Readers will take much away from this, including an appreciation for their health-care resources and a desire to make a...

MIMI'S VILLAGE

AND HOW BASIC HEALTH CARE TRANSFORMED IT

From the CitizenKid series

This entry in the CitizenKid series successfully conveys to readers both the importance of health care/disease prevention and the limited availability of these in the third world.

The fortunate good health of Mimi’s family is threatened after a forbidden sip of stream water sickens her little sister. An hour-long walk to the clinic in the next village brings improved health to Nakkissi, vaccinations to all three children and a dream to Mimi of building a clinic in their own village. Determination and cooperation pay off three months later when Nurse Tela makes the first of her bi-weekly visits to dispense health care and instruction in hygiene, nutrition and the use of bed nets to prevent malaria. Backmatter introduces readers to a real "Nurse Tela" working in Zambia, details why basic health care is so important, and gives readers ideas on how they can make a difference. Fernandes’ folk-art–style acrylic artwork is rich in patterns and beautifully portrays both village life and the Kenyan landscape. She skillfully uses the juxtaposition of foreground and background to match the illustrations with the extensive text, as when a leopard and hyena menacingly wait outside the hut where the family gathers around the ill child. 

Readers will take much away from this, including an appreciation for their health-care resources and a desire to make a difference in the world. (map, glossary) (Picture book. 6-10)

Pub Date: Aug. 1, 2012

ISBN: 978-1-55453-722-8

Page Count: 32

Publisher: Kids Can

Review Posted Online: April 18, 2012

Kirkus Reviews Issue: Aug. 1, 2012

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Formulaic but not stale…even if it does mine previous topical material rather than expand it.

HOW DO DINOSAURS SHOW GOOD MANNERS?

From the How Do Dinosaurs…? series

A guide to better behavior—at home, on the playground, in class, and in the library.

Serving as a sort of overview for the series’ 12 previous exercises in behavior modeling, this latest outing opens with a set of badly behaving dinos, identified in an endpaper key and also inconspicuously in situ. Per series formula, these are paired to leading questions like “Does she spit out her broccoli onto the floor? / Does he shout ‘I hate meat loaf!’ while slamming the door?” (Choruses of “NO!” from young audiences are welcome.) Midway through, the tone changes (“No, dinosaurs don’t”), and good examples follow to the tune of positive declarative sentences: “They wipe up the tables and vacuum the floors. / They share all the books and they never slam doors,” etc. Teague’s customary, humongous prehistoric crew, all depicted in exact detail and with wildly flashy coloration, fill both their spreads and their human-scale scenes as their human parents—no same-sex couples but some are racially mixed, and in one the man’s the cook—join a similarly diverse set of sibs and other children in either disapprobation or approving smiles. All in all, it’s a well-tested mix of oblique and prescriptive approaches to proper behavior as well as a lighthearted way to play up the use of “please,” “thank you,” and even “I’ll help when you’re hurt.”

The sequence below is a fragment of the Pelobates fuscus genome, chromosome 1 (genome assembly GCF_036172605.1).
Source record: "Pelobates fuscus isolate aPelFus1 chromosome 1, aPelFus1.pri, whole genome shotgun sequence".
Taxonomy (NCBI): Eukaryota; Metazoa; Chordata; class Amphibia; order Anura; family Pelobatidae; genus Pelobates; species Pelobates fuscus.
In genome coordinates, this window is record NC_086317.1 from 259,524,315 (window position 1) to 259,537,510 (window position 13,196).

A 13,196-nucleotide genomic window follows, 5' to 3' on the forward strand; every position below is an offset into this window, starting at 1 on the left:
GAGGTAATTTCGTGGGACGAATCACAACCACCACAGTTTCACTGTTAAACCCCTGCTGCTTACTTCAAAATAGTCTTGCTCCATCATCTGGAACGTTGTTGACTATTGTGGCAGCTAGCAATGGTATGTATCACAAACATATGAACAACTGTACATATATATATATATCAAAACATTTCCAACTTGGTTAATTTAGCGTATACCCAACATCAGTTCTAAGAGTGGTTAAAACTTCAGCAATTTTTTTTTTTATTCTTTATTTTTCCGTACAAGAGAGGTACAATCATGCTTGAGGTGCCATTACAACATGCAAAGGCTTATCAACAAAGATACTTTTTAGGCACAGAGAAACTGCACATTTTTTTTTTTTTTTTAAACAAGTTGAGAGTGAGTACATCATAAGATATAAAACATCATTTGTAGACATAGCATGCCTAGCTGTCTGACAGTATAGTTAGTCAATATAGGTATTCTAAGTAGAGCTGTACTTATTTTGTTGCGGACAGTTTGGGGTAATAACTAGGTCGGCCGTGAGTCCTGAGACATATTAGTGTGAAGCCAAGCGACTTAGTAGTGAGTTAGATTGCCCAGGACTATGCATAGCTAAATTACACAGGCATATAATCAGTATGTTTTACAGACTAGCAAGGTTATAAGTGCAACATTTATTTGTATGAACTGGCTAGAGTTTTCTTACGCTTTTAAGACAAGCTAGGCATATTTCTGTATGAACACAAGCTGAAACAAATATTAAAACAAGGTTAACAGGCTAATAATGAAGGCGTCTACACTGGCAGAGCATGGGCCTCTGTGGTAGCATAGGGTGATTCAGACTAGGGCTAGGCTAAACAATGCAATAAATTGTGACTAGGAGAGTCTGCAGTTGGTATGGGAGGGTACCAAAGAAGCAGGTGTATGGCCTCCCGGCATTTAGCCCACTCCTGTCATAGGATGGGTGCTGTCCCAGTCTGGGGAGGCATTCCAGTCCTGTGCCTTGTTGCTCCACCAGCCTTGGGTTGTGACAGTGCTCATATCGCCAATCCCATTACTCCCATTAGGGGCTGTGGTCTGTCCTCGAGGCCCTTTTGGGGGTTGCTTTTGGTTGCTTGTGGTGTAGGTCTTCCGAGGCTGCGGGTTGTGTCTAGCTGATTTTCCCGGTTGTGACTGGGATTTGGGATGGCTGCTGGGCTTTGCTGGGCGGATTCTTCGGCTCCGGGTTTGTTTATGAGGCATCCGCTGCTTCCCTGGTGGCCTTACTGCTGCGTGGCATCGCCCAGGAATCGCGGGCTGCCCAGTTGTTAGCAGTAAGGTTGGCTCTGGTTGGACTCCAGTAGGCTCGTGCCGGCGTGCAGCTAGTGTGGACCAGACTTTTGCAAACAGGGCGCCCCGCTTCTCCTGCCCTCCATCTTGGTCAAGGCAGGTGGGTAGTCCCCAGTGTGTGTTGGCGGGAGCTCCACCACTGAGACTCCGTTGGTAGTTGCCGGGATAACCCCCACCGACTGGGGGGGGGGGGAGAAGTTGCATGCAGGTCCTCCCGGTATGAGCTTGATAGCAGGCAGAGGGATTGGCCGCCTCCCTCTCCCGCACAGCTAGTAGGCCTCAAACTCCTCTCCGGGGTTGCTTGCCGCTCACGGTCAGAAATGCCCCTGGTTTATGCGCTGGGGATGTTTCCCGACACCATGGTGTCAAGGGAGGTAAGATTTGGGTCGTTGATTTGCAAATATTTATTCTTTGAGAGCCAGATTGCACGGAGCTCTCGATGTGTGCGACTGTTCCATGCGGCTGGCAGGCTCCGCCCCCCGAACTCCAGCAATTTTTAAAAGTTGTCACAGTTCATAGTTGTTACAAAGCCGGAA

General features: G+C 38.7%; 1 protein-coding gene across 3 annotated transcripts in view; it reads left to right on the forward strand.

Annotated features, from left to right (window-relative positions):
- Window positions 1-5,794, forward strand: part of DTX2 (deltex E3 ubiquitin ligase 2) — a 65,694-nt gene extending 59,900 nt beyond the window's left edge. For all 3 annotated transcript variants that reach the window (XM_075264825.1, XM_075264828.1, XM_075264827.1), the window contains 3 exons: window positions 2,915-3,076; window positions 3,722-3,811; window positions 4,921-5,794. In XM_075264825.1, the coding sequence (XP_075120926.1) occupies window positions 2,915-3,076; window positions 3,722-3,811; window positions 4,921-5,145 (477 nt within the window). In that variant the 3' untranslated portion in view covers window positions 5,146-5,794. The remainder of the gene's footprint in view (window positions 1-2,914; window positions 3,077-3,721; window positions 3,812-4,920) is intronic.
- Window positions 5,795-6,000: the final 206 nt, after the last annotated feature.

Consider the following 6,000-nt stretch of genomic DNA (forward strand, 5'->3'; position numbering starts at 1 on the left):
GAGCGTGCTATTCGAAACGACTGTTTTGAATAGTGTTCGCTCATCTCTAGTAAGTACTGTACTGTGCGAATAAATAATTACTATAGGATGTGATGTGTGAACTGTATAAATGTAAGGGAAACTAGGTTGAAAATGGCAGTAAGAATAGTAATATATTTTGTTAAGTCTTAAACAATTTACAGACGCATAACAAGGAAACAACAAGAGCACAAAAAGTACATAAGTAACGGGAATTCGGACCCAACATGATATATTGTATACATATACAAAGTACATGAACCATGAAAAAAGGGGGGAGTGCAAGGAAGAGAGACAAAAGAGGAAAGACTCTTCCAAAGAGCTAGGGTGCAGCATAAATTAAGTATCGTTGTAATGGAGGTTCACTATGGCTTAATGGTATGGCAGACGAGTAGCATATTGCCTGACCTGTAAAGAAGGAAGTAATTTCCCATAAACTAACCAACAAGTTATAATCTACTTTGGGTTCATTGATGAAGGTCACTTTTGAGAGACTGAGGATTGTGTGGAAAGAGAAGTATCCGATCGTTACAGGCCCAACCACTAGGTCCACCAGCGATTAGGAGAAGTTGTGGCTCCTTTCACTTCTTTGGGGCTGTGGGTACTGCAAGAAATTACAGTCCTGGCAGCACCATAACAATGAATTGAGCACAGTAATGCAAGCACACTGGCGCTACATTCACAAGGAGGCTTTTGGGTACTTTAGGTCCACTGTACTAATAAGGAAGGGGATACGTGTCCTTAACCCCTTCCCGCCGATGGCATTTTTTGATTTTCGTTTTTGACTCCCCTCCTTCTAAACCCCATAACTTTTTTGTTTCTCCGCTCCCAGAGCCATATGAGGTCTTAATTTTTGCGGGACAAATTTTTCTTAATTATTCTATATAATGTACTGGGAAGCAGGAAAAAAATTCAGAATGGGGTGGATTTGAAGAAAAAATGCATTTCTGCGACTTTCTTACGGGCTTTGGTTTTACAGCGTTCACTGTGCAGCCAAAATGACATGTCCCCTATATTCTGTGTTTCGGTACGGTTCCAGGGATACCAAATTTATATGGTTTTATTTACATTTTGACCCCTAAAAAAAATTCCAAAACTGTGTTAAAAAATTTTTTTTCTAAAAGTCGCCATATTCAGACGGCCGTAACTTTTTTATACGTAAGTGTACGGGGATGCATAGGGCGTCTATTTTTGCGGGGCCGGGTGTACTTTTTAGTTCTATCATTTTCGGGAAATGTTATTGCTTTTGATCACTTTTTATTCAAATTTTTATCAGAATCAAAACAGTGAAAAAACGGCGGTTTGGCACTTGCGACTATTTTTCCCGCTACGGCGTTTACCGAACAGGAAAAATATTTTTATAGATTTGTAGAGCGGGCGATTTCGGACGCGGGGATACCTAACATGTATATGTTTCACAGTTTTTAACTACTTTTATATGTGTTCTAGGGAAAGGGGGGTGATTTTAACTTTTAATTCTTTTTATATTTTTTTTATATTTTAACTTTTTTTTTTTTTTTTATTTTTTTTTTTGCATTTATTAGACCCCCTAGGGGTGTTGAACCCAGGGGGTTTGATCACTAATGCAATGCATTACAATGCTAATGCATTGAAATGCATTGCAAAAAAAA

Formulaic but not stale…even if it does mine previous topical material rather than expand it. (Picture book. 6-8)

Pub Date: Oct. 20, 2020

ISBN: 978-1-338-36334-0

Page Count: 40

Publisher: Blue Sky/Scholastic

Review Posted Online: Aug. 18, 2020

Kirkus Reviews Issue: Sept. 1, 2020

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A somewhat wordy but helpful manual for children in similar situations.

SAM LOSES HIS TONSILS

A child gets his tonsils removed in Olorunfemi’s picture book.

Sam, a dark-haired, dark-skinned child, visits an Ears Nose and Throat specialist and learns that his oversized adenoids and tonsils must be removed via surgery. He is also diagnosed with sleep apnea. The book chronicles Sam’s experience leading up to his surgery including details like how he can’t eat or drink the night before. At the hospital, Sam gets hooked up to machines and receives “sleepy medicine” [8] called anesthesia. The nurses and surgeon are kind so Sam “wasn’t afraid…and was so happy he would be able to sleep better afterward.”[6] After surgery "Sam was fully awake with no... complications…and…discharged…the same day.”[8] Sam is thrilled that he no longer snores. Although his throat hurts and he can’t eat certain foods, Sam is happy to get home to his siblings and awakens feeling energized. The book functions well as a child-friendly clinical manual as opposed to a story with a plot. The author, an RN, displays clear knowledge of ENT procedures. The medical jargon and details are child-appropriate. Occasionally the text lags and includes unnecessary details like the ages of Sam’s siblings[2]. Still, this is an approachable tool for children requiring ENT procedures. The illustrations mirror the text. Some offer subtext like a scene showing masked surgeons performing Sam’s surgery. Others emphasize medical elements like a closeup of Sam’s throat and tonsils. A somewhat wordy but helpful manual for children in similar situations.

Pub Date: N/A

ISBN: N/A

Page Count: 17

Publisher: FriesenPress

Review Posted Online: April 2, 2020

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